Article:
And this is interesting: on P 215: ".......in our analysis the impression given is one of near-disorder. In this final form, the arrangement of the Stonehenge bluestones, particularly the outer circle, appears more as a collection of stones with little regard to the creation of a megalithic architecture predicated on lithology, biography or source."
At last, something we can all agree on!!! The use and the settings of bluestones within the Stonehenge landscape was little short of chaotic, indicative either of indecision or frequent changes of strategy, or (as I have been arguing for years) determined by the simple fact that there never were enough stones.
Finally in this chapter, on p 214, there is an admission that there are other sockets and possible locations on Salisbury Plain where bluestones might have been used during the Neolithic if not in the Bronze age. On this last page of the chapter Parker Pearson and Richards go into a convoluted explanation of the relationship between West Wales and Stonehenge, with the "quarries" featuring large. They end up in a perfectly frightful tangle. Sadly, they are so preoccupied with their ruling hypothesis of an "arrival date" (or maybe several arrival dates) that they are completely blind to the blindingly obvious.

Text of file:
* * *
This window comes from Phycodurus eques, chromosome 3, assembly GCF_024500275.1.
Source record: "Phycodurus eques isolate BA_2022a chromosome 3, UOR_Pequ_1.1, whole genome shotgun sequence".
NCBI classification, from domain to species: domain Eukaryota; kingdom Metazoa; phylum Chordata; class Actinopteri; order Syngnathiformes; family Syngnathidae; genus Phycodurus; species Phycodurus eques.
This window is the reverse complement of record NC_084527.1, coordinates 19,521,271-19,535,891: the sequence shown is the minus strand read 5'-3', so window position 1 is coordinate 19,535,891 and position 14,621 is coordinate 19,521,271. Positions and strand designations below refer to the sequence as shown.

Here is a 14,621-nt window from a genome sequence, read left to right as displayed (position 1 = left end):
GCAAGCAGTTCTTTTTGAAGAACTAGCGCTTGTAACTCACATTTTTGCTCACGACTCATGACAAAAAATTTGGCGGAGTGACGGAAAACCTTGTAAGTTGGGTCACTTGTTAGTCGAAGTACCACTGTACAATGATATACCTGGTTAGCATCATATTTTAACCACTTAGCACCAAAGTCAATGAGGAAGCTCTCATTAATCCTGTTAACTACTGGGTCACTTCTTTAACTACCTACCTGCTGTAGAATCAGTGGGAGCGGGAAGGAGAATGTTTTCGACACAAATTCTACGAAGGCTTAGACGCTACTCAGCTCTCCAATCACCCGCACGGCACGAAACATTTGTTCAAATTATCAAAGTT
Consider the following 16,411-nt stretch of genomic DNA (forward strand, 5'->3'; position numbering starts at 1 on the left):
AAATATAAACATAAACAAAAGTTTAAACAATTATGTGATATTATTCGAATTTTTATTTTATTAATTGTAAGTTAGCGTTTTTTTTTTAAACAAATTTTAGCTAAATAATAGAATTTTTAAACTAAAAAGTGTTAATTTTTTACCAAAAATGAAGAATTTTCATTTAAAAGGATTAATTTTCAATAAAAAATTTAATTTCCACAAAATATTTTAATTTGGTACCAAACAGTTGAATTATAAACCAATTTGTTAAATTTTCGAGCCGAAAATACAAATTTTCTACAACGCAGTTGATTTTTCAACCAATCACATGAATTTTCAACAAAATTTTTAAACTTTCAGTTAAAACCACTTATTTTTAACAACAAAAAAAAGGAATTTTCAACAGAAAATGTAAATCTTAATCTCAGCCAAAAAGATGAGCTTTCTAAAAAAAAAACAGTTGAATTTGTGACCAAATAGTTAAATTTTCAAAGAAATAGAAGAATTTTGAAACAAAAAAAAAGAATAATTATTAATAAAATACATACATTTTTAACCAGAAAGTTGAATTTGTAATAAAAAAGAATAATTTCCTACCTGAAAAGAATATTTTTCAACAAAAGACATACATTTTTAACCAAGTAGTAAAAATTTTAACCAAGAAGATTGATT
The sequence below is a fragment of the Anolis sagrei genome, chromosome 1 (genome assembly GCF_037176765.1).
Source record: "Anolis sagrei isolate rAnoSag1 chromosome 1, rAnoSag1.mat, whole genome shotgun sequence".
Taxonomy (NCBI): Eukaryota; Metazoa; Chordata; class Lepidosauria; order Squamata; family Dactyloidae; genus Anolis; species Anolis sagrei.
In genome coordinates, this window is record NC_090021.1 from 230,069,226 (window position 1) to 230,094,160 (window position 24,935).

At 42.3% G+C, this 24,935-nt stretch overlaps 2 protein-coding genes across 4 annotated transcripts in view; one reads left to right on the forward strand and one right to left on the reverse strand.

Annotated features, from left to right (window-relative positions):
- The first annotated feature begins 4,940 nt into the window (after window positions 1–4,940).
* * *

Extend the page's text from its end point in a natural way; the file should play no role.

The stones were there all the time, just waiting to be used here, there and all over the place, depending on the fashion of the time. It's all explained in my book, which maybe the authors have not got round to yet. None of their evidence contradicts this thesis. Most of the bluestones (apart from those in the bluestone horseshoe that have been fashioned) look like glacial erratics, feel like glacial erratics, and taste like glacial erratics, and it is quite extraordinary that this is something that the authors of this chapter cannot even bring themselves to consider. It's enough to make one want to tear one's hair out.........
There's none so blind as them that will not see........
PS. Looking forward to Volume 2, next year, with lots about the lithics............... I need something to keep me entertained.